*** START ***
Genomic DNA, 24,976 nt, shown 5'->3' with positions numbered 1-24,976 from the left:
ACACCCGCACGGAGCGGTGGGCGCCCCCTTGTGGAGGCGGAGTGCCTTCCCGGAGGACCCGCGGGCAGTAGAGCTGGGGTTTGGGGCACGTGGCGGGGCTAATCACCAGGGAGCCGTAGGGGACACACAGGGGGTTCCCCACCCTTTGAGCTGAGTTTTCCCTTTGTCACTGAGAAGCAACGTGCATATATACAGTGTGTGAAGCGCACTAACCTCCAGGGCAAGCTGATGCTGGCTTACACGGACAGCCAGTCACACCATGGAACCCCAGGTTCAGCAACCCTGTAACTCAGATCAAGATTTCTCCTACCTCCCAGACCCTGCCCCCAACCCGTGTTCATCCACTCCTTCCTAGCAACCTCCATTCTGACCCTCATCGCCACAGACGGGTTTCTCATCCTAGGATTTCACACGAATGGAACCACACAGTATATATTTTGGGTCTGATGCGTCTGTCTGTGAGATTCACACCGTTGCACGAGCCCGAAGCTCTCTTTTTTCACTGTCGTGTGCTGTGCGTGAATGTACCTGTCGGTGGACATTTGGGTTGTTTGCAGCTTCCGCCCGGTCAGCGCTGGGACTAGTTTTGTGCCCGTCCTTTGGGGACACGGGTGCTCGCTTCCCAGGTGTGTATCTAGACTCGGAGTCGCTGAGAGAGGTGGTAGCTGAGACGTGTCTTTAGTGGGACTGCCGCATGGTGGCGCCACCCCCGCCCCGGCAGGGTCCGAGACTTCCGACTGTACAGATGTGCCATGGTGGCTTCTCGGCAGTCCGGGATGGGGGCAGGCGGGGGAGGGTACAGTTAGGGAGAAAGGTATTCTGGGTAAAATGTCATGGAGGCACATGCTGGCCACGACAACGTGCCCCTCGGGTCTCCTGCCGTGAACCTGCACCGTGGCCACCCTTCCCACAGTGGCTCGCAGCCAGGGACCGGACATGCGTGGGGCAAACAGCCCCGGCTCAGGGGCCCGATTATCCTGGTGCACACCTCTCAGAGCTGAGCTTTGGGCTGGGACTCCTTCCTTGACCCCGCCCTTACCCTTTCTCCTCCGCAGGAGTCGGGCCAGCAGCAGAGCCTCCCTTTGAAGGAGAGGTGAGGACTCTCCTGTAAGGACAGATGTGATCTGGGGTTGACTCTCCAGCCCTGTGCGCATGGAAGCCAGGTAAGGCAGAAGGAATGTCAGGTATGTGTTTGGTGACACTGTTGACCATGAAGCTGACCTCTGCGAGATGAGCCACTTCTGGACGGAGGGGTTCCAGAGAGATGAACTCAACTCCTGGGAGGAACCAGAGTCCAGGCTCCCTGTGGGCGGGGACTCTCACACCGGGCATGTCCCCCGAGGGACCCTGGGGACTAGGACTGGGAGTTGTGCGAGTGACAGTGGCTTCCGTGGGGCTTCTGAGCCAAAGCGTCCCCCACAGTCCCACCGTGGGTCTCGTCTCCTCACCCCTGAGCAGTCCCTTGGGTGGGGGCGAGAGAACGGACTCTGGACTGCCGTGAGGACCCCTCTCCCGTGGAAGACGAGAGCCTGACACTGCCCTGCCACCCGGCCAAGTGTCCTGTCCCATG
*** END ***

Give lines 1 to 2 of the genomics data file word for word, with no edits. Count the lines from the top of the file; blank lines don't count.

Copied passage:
Genomic DNA, 24,976 nt, shown 5'->3' with positions numbered 1-24,976 from the left:
ACACCCGCACGGAGCGGTGGGCGCCCCCTTGTGGAGGCGGAGTGCCTTCCCGGAGGACCCGCGGGCAGTAGAGCTGGGGTTTGGGGCACGTGGCGGGGCTAATCACCAGGGAGCCGTAGGGGACACACAGGGGGTTCCCCACCCTTTGAGCTGAGTTTTCCCTTTGTCACTGAGAAGCAACGTGCATATATACAGTGTGTGAAGCGCACTAACCTCCAGGGCAAGCTGATGCTGGCTTACACGGACAGCCAGTCACACCATGGAACCCCAGGTTCAGCAACCCTGTAACTCAGATCAAGATTTCTCCTACCTCCCAGACCCTGCCCCCAACCCGTGTTCATCCACTCCTTCCTAGCAACCTCCATTCTGACCCTCATCGCCACAGACGGGTTTCTCATCCTAGGATTTCACACGAATGGAACCACACAGTATATATTTTGGGTCTGATGCGTCTGTCTGTGAGATTCACACCGTTGCACGAGCCCGAAGCTCTCTTTTTTCACTGTCGTGTGCTGTGCGTGAATGTACCTGTCGGTGGACATTTGGGTTGTTTGCAGCTTCCGCCCGGTCAGCGCTGGGACTAGTTTTGTGCCCGTCCTTTGGGGACACGGGTGCTCGCTTCCCAGGTGTGTATCTAGACTCGGAGTCGCTGAGAGAGGTGGTAGCTGAGACGTGTCTTTAGTGGGACTGCCGCATGGTGGCGCCACCCCCGCCCCGGCAGGGTCCGAGACTTCCGACTGTACAGATGTGCCATGGTGGCTTCTCGGCAGTCCGGGATGGGGGCAGGCGGGGGAGGGTACAGTTAGGGAGAAAGGTATTCTGGGTAAAATGTCATGGAGGCACATGCTGGCCACGACAACGTGCCCCTCGGGTCTCCTGCCGTGAACCTGCACCGTGGCCACCCTTCCCACAGTGGCTCGCAGCCAGGGACCGGACATGCGTGGGGCAAACAGCCCCGGCTCAGGGGCCCGATTATCCTGGTGCACACCTCTCAGAGCTGAGCTTTGGGCTGGGACTCCTTCCTTGACCCCGCCCTTACCCTTTCTCCTCCGCAGGAGTCGGGCCAGCAGCAGAGCCTCCCTTTGAAGGAGAGGTGAGGACTCTCCTGTAAGGACAGATGTGATCTGGGGTTGACTCTCCAGCCCTGTGCGCATGGAAGCCAGGTAAGGCAGAAGGAATGTCAGGTATGTGTTTGGTGACACTGTTGACCATGAAGCTGACCTCTGCGAGATGAGCCACTTCTGGACGGAGGGGTTCCAGAGAGATGAACTCAACTCCTGGGAGGAACCAGAGTCCAGGCTCCCTGTGGGCGGGGACTCTCACACCGGGCATGTCCCCCGAGGGACCCTGGGGACTAGGACTGGGAGTTGTGCGAGTGACAGTGGCTTCCGTGGGGCTTCTGAGCCAAAGCGTCCCCCACAGTCCCACCGTGGGTCTCGTCTCCTCACCCCTGAGCAGTCCCTTGGGTGGGGGCGAGAGAACGGACTCTGGACTGCCGTGAGGACCCCTCTCCCGTGGAAGACGAGAGCCTGACACTGCCCTGCCACCCGGCCAAGTGTCCTGTCCCATG